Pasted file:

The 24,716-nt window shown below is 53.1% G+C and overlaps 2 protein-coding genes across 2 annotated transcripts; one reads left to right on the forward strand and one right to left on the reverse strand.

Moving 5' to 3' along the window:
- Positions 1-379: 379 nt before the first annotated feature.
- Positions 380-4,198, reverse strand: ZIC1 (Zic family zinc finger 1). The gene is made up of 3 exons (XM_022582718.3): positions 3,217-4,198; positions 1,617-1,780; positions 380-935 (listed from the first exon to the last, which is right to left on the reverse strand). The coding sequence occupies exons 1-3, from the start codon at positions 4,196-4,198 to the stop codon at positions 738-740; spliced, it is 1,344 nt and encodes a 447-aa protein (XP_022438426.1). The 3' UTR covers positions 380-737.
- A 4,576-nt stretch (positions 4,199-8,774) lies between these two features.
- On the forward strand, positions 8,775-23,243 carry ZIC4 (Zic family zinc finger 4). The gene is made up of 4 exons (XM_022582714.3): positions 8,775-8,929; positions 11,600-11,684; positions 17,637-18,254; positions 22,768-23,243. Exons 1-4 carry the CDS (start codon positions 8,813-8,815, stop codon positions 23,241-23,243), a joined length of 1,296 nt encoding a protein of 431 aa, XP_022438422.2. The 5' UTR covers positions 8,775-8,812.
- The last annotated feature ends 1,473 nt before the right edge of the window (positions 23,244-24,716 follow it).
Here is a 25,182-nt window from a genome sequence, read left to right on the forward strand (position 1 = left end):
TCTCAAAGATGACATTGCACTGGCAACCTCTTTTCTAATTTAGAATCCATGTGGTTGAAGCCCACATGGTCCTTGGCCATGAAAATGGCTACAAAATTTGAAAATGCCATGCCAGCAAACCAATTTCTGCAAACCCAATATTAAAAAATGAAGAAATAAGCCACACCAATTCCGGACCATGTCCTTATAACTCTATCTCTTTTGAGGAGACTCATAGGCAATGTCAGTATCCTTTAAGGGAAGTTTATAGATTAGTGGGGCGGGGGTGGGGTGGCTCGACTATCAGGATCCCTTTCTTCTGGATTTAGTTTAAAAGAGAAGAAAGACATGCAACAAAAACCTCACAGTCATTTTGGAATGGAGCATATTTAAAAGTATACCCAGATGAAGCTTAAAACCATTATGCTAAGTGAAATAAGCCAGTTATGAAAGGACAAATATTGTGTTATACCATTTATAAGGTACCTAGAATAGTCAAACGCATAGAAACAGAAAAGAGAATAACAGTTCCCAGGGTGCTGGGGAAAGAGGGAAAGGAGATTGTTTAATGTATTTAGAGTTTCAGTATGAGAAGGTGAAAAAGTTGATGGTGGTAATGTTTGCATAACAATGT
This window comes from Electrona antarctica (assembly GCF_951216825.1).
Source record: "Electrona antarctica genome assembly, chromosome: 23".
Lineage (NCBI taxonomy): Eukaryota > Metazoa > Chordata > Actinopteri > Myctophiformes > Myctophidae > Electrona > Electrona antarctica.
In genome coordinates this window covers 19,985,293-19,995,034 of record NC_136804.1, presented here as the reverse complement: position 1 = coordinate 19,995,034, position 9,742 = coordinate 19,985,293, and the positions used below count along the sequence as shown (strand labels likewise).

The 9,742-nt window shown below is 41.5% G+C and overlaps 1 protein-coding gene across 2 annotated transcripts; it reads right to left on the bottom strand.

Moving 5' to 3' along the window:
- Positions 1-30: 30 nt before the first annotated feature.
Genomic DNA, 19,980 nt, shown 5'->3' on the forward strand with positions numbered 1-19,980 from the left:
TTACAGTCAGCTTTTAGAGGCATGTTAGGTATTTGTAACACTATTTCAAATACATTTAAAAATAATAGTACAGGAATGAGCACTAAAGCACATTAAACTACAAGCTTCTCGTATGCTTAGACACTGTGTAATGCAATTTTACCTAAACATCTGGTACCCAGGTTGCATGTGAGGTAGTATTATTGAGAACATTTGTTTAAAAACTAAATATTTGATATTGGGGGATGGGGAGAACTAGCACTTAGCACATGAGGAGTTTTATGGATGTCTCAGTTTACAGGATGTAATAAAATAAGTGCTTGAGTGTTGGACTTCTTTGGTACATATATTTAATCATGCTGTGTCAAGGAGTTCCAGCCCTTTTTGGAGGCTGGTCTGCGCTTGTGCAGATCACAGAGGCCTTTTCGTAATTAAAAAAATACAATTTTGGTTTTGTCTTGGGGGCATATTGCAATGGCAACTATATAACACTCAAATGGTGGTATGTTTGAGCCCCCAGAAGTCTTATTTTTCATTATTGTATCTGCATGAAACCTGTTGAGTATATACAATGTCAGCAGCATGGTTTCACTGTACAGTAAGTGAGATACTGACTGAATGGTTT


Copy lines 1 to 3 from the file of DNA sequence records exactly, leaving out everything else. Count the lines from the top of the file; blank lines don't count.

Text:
The 24,716-nt window shown below is 53.1% G+C and overlaps 2 protein-coding genes across 2 annotated transcripts; one reads left to right on the forward strand and one right to left on the reverse strand.

Moving 5' to 3' along the window:
- Positions 1-379: 379 nt before the first annotated feature.